10 Signs You’re A White Hip-Hop Fan


Over the course of 2017, hip-hop overtook rock as the most popular music genre, broadening their core fan base to appeal to a wider audience. Despite the diverse listening base that hip-hop boasts, there is a certain class of fan that harbor incredibly similar characteristics to each other, often found awkwardly dancing to Post Malone in the corner of a party. The members of this group are known as white hip-hop fans (henceforth referred to as WHHFs). Although they have different names, identities, and backgrounds, WHHFs are cult-like, and they all share common traits with regards to their favorite music genre.

They often cite Eminem as one of the greats, if not the greatest, in hip-hop

Don’t get it twisted, Marshall Mathers has immense technical skill and has given hip-hop some of its most memorable performances (The Marshall Mathers LP, Rap God). However, in any discussion of great hip-hop luminaries, WHHFs will always force Eminem into the conversation while discrediting similarly technical African-American artists. Even worse, they will argue that The Marshall Mathers LP is a better album than good kid, m.A.A.d city.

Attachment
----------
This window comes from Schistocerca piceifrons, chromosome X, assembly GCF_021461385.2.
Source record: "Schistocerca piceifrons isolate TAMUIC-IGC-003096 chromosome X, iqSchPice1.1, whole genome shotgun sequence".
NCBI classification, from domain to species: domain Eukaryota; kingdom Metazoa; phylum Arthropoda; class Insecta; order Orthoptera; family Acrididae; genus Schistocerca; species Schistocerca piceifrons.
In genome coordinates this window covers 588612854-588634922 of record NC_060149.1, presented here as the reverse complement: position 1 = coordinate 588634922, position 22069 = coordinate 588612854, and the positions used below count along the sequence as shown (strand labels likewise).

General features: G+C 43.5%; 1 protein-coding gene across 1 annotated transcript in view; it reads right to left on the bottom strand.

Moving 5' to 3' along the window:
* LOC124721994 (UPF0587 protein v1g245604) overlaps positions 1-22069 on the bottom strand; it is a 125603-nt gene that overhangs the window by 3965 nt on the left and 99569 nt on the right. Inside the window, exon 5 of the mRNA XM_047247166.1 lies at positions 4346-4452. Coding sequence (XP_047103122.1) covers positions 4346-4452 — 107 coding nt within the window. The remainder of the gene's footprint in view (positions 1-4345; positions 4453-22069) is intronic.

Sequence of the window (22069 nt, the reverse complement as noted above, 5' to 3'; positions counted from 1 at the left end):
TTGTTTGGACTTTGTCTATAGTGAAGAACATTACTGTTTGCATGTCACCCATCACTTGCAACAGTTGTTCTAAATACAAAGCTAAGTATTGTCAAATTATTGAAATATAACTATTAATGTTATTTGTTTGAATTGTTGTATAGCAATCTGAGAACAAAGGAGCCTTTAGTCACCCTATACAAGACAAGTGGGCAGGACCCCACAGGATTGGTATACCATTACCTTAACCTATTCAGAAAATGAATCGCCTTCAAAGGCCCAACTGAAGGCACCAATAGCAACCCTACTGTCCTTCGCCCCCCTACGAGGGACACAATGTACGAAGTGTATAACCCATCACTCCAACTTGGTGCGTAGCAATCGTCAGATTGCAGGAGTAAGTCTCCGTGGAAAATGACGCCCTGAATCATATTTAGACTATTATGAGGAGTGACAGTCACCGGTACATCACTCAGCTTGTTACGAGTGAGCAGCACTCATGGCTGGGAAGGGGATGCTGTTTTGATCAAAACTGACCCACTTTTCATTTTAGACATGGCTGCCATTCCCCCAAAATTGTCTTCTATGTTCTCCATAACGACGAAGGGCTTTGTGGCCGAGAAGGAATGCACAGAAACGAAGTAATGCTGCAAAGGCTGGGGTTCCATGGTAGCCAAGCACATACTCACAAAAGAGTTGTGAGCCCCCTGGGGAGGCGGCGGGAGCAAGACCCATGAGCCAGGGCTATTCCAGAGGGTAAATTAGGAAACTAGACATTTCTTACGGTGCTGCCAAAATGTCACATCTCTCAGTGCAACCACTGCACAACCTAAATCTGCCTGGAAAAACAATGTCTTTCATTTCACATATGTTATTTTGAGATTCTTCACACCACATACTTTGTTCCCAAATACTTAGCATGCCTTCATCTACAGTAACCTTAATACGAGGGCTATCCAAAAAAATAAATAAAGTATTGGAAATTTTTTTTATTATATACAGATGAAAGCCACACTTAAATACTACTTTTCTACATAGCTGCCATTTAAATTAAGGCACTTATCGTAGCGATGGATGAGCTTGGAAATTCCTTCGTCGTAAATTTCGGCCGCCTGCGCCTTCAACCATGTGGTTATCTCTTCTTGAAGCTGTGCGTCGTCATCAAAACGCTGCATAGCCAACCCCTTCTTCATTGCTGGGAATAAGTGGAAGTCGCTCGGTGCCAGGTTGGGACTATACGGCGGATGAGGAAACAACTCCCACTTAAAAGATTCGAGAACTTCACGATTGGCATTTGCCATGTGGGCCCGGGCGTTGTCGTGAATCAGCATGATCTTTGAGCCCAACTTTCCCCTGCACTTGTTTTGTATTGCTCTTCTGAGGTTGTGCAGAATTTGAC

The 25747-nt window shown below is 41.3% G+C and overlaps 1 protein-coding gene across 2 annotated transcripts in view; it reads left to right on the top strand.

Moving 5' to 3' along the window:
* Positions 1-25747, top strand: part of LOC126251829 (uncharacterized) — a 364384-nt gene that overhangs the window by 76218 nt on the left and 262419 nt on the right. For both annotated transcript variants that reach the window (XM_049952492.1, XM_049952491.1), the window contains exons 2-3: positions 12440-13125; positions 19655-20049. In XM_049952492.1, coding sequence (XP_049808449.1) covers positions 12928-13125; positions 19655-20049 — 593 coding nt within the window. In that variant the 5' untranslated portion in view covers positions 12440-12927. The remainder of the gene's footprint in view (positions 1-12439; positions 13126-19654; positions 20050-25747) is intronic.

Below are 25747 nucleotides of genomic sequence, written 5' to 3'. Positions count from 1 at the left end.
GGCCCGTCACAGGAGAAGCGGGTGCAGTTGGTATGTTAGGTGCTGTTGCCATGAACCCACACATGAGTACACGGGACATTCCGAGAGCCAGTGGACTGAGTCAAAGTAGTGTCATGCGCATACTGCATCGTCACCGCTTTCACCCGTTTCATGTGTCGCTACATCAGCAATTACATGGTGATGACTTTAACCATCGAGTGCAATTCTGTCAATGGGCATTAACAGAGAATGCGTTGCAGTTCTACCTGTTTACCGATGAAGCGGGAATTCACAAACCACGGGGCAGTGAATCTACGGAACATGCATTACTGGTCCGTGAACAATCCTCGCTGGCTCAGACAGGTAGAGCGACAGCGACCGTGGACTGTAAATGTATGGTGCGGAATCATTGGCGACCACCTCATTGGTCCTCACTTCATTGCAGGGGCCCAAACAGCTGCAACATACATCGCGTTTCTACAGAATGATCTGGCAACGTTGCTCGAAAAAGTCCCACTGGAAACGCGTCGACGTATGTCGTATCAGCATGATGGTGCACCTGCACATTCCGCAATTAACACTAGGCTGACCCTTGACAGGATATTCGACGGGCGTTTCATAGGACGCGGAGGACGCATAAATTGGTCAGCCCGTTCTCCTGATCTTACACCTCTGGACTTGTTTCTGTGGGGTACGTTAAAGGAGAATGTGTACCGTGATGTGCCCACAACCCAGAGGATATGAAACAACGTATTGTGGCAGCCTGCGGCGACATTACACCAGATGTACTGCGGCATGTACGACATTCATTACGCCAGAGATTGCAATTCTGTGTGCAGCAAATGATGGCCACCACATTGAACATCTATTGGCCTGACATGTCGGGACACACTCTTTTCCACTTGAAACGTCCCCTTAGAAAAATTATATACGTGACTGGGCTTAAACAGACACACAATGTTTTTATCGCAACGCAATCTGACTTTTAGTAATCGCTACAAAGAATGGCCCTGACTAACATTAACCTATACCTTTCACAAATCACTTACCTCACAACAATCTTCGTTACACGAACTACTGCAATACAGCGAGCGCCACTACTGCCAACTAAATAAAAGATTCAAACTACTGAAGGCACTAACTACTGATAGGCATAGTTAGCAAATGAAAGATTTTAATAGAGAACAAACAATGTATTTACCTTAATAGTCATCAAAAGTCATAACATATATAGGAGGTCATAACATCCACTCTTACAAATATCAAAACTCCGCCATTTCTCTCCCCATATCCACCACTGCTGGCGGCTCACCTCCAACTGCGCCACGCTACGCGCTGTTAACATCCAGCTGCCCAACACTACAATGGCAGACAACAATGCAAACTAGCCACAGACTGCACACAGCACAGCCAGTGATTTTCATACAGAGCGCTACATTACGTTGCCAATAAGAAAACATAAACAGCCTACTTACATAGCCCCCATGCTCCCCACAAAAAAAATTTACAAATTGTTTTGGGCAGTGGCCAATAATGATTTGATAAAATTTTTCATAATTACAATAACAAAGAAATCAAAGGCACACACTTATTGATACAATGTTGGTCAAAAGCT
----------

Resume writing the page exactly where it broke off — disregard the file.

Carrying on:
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They loudly sing along in the car. . .

Driving around with all of your friends, the aux controller will inevitably play “G.O.M.D.“, kicking the hype level of the entire car up a notch. Everyone at the red light looks over to the group of white people screaming in the Honda Civic (your own personal Mirth-mobile). With the entire car quivering from the bass, the WHHFs chant in unison at the top of their lungs, “YOU WANNA KNOW JUST WHERE I’M AT WELL LET ME TELL YOU ‘BOUT IT,”

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… until they come to a slur

If there’s one thing which has been established about the racial climate in America, it is that white people cannot use the n-word. With many hip-hop songs containing this slur, WHHFs face a slight issue in singing along with their favorite songs. Continuing with the anecdote, the car will continue blasting “HANDS UP, EVERYBODY RUN, COLE OUTSIDE AND THEY SAY HE GOT A GUN,” At this point, the WHHFs will look around and mumble the slurs that follow, turning down the hype level of the car.